Bankruptcy means that you have been granted legal protection from your creditors. A successful bankruptcy proceeding either wipes the slate clean or provides you with an extended repayment plan.
What Does it Mean to File for Bankruptcy?
Filing for bankruptcy means that you have debts that you aren’t able to repay and that you wish to ask the court to relieve your debt burden. There are five different types of bankruptcy, but only two are applicable to personal debt:
- Chapter 7 strips the consumer of most assets and wipes out most types of debt.
- Chapter 13 enables the consumer to retain certain assets and sets up a repayment plan.
Typically, Chapter 7 bankruptcy is available to consumers who have little income and few assets, while Chapter 13 bankruptcy often works best for consumers who have higher income and significant assets.
The Role of BAPCPA
When Congress amended the Bankruptcy Code in 2005, it dramatically restricted Americans’ ability to access the bankruptcy process. Since that change, consumers can only file for Chapter 7 bankruptcy if their monthly income falls below the median income of those in their state or if they are able to pass a “means test.”
The means test takes into account a variety of monthly income deductions that are defined by the Internal Revenue Service. The deductions that are part of the means test include pre-defined living expenses, actual health insurance expenses, allocations for each minor child, contributions to charity, and a small percentage of secured and priority debt.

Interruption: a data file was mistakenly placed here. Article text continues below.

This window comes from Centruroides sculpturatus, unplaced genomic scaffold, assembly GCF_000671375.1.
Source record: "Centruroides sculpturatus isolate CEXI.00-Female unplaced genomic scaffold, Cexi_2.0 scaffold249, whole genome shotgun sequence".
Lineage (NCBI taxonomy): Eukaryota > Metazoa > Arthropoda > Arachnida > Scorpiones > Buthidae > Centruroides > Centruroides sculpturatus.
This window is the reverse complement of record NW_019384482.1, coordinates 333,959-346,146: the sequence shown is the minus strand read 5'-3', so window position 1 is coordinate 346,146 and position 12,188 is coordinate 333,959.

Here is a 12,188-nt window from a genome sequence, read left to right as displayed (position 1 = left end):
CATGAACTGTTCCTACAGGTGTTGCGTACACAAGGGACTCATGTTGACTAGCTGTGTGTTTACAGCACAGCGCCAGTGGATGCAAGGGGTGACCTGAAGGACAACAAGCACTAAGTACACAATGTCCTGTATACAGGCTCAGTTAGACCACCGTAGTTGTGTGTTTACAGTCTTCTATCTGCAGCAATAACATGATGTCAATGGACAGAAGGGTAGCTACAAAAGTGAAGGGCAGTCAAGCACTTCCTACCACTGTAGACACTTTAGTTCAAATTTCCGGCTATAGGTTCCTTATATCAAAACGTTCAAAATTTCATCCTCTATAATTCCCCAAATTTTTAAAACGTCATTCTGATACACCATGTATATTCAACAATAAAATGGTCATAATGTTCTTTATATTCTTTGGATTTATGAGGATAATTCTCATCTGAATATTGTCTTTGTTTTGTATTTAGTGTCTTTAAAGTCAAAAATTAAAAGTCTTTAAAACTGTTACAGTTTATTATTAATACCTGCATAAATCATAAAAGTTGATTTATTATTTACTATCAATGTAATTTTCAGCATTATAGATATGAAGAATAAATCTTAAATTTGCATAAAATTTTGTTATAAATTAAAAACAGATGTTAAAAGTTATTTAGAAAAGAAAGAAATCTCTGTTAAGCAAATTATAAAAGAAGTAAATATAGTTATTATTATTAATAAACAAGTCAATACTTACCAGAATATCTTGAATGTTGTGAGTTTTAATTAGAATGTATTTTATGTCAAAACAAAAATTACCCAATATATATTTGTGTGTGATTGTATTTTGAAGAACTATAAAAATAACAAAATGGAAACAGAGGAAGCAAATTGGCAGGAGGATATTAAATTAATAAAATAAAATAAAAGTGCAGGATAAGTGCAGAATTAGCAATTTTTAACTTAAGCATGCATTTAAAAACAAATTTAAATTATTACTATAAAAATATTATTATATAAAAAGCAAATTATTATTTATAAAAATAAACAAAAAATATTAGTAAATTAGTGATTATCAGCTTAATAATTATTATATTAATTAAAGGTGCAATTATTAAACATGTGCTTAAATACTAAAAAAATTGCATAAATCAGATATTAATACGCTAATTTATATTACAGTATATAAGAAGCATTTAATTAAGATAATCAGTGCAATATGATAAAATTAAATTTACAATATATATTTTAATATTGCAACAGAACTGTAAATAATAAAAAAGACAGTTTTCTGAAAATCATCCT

If a consumer is ineligible to file for Chapter 7 bankruptcy and does so anyway, then there is a presumption of abuse and the case will either be dismissed or converted to Chapter 13.
Other Implications of Filing Bankruptcy
If you decide to move forward in filing bankruptcy, you are first required to receive credit counseling. Prior to your debts being discharged at the conclusion of your bankruptcy proceeding, you are required to complete a class in personal financial management.
Bankruptcy also has implications for your ability to borrow money. A completed Chapter 7 bankruptcy will remain on your credit report for ten years, while a Chapter 13 bankruptcy will remain on your credit report for seven years. However, the impact of the bankruptcy on your credit score will lessen over time.
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